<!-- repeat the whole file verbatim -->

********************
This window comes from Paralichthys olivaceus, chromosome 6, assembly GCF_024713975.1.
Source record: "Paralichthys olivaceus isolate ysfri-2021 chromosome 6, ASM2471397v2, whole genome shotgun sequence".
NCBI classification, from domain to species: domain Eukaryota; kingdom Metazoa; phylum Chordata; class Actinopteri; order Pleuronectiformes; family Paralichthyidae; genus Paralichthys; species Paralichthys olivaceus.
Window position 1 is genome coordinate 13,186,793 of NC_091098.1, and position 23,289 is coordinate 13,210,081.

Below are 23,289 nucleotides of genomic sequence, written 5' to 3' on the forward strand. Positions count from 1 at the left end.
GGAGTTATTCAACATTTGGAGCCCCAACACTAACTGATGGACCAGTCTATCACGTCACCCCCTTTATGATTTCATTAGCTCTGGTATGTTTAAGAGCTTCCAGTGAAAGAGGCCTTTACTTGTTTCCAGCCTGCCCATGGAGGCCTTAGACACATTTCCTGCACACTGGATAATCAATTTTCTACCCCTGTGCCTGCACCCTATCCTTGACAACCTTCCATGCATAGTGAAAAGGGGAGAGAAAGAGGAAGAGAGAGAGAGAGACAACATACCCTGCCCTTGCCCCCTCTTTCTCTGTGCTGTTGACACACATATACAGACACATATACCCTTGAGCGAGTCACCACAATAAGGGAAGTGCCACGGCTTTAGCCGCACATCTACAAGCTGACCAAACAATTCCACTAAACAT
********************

This window comes from Paralichthys olivaceus, chromosome 6, assembly GCF_024713975.1.
Source record: "Paralichthys olivaceus isolate ysfri-2021 chromosome 6, ASM2471397v2, whole genome shotgun sequence".
NCBI classification, from domain to species: domain Eukaryota; kingdom Metazoa; phylum Chordata; class Actinopteri; order Pleuronectiformes; family Paralichthyidae; genus Paralichthys; species Paralichthys olivaceus.
Window position 1 is genome coordinate 13,186,793 of NC_091098.1, and position 23,289 is coordinate 13,210,081.

Below are 23,289 nucleotides of genomic sequence, written 5' to 3' on the forward strand. Positions count from 1 at the left end.
GGAGTTATTCAACATTTGGAGCCCCAACACTAACTGATGGACCAGTCTATCACGTCACCCCCTTTATGATTTCATTAGCTCTGGTATGTTTAAGAGCTTCCAGTGAAAGAGGCCTTTACTTGTTTCCAGCCTGCCCATGGAGGCCTTAGACACATTTCCTGCACACTGGATAATCAATTTTCTACCCCTGTGCCTGCACCCTATCCTTGACAACCTTCCATGCATAGTGAAAAGGGGAGAGAAAGAGGAAGAGAGAGAGAGAGACAACATACCCTGCCCTTGCCCCCTCTTTCTCTGTGCTGTTGACACACATATACAGACACATATACCCTTGAGCGAGTCACCACAATAAGGGAAGTGCCACGGCTTTAGCCGCACATCTACAAGCTGACCAAACAATTCCACTAAACAT